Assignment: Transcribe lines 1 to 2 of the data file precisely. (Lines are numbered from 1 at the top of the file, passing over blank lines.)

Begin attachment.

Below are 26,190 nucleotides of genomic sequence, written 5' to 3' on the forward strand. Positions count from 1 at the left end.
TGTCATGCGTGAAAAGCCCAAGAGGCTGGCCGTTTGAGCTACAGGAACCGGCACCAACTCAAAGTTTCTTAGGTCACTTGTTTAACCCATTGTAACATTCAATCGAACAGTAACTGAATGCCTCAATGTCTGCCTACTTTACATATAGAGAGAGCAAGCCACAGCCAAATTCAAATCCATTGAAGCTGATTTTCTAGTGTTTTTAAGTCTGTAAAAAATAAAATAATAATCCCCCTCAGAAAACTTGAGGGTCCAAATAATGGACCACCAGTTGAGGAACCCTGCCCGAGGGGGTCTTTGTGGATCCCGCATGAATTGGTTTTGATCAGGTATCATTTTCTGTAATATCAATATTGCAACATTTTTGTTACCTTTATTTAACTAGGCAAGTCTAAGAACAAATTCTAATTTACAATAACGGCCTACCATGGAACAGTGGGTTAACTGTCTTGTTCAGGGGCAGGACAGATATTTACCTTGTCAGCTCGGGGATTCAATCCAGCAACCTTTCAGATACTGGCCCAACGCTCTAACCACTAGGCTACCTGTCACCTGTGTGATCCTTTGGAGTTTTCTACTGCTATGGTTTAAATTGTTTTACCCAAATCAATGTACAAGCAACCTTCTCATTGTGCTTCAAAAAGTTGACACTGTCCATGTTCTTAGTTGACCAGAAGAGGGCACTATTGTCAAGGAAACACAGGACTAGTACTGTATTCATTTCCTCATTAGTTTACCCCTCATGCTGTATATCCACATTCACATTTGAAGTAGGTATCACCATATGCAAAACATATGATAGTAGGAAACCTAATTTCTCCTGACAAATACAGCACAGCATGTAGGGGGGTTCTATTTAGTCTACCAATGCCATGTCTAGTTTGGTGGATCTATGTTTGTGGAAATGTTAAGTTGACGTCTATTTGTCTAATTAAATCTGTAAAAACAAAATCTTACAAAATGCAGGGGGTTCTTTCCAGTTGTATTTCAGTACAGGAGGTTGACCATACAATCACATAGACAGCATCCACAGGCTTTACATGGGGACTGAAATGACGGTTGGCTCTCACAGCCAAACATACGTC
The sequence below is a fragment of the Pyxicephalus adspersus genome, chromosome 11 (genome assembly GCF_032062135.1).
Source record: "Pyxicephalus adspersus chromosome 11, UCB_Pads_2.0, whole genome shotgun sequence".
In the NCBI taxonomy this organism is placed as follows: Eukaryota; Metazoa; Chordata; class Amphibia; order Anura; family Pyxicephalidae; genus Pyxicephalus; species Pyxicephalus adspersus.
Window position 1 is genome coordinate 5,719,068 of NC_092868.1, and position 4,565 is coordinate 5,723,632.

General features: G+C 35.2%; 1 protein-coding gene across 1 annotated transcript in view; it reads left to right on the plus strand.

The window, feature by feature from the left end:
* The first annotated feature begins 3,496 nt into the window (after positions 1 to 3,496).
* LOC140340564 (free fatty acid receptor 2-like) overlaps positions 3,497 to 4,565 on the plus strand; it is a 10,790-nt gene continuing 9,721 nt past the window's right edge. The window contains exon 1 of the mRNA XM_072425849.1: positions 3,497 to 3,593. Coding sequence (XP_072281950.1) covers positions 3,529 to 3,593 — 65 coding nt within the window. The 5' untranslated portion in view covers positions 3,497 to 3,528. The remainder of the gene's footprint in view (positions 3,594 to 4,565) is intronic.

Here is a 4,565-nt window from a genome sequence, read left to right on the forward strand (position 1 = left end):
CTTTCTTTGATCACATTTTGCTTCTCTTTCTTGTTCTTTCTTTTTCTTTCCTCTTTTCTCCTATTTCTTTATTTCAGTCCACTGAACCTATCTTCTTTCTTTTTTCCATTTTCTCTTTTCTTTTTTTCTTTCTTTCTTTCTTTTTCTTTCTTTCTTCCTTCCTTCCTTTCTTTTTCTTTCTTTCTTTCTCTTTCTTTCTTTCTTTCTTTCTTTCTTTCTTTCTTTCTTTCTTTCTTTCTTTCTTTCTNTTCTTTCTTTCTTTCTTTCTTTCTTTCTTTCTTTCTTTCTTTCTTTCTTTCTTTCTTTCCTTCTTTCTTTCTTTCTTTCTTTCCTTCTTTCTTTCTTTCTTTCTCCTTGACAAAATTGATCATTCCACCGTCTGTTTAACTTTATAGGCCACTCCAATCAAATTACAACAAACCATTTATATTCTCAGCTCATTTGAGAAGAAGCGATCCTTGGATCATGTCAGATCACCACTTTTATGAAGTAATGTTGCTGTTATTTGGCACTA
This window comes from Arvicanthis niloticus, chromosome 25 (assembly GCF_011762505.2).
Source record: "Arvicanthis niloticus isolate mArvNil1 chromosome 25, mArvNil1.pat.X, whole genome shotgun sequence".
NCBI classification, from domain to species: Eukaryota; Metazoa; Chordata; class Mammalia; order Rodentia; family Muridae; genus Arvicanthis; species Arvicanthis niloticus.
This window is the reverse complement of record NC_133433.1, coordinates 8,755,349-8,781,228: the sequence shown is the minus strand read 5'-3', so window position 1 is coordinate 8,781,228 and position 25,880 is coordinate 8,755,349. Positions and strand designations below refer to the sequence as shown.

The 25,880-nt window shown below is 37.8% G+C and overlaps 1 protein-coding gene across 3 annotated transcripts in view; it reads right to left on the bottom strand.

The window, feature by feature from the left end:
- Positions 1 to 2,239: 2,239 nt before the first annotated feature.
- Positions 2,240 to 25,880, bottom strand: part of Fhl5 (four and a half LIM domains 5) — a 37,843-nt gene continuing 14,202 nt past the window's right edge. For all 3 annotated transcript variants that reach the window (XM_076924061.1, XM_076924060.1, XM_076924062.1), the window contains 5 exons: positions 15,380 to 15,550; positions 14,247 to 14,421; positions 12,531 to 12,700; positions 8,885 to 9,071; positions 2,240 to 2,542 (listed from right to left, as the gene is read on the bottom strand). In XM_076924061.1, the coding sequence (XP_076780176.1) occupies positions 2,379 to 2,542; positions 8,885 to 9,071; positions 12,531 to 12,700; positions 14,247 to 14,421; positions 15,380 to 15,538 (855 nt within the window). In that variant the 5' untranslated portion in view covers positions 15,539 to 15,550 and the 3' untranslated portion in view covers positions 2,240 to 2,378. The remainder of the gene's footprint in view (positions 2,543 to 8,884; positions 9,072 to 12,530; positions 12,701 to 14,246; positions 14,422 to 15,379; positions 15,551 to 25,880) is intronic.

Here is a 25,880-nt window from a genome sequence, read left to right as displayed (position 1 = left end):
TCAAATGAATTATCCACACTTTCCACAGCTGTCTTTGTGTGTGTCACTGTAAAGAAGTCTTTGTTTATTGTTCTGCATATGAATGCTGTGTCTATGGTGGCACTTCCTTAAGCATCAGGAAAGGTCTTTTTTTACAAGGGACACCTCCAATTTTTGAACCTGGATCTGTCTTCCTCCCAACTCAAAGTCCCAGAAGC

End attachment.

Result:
Below are 26,190 nucleotides of genomic sequence, written 5' to 3' on the forward strand. Positions count from 1 at the left end.
TGTCATGCGTGAAAAGCCCAAGAGGCTGGCCGTTTGAGCTACAGGAACCGGCACCAACTCAAAGTTTCTTAGGTCACTTGTTTAACCCATTGTAACATTCAATCGAACAGTAACTGAATGCCTCAATGTCTGCCTACTTTACATATAGAGAGAGCAAGCCACAGCCAAATTCAAATCCATTGAAGCTGATTTTCTAGTGTTTTTAAGTCTGTAAAAAATAAAATAATAATCCCCCTCAGAAAACTTGAGGGTCCAAATAATGGACCACCAGTTGAGGAACCCTGCCCGAGGGGGTCTTTGTGGATCCCGCATGAATTGGTTTTGATCAGGTATCATTTTCTGTAATATCAATATTGCAACATTTTTGTTACCTTTATTTAACTAGGCAAGTCTAAGAACAAATTCTAATTTACAATAACGGCCTACCATGGAACAGTGGGTTAACTGTCTTGTTCAGGGGCAGGACAGATATTTACCTTGTCAGCTCGGGGATTCAATCCAGCAACCTTTCAGATACTGGCCCAACGCTCTAACCACTAGGCTACCTGTCACCTGTGTGATCCTTTGGAGTTTTCTACTGCTATGGTTTAAATTGTTTTACCCAAATCAATGTACAAGCAACCTTCTCATTGTGCTTCAAAAAGTTGACACTGTCCATGTTCTTAGTTGACCAGAAGAGGGCACTATTGTCAAGGAAACACAGGACTAGTACTGTATTCATTTCCTCATTAGTTTACCCCTCATGCTGTATATCCACATTCACATTTGAAGTAGGTATCACCATATGCAAAACATATGATAGTAGGAAACCTAATTTCTCCTGACAAATACAGCACAGCATGTAGGGGGGTTCTATTTAGTCTACCAATGCCATGTCTAGTTTGGTGGATCTATGTTTGTGGAAATGTTAAGTTGACGTCTATTTGTCTAATTAAATCTGTAAAAACAAAATCTTACAAAATGCAGGGGGTTCTTTCCAGTTGTATTTCAGTACAGGAGGTTGACCATACAATCACATAGACAGCATCCACAGGCTTTACATGGGGACTGAAATGACGGTTGGCTCTCACAGCCAAACATACGTC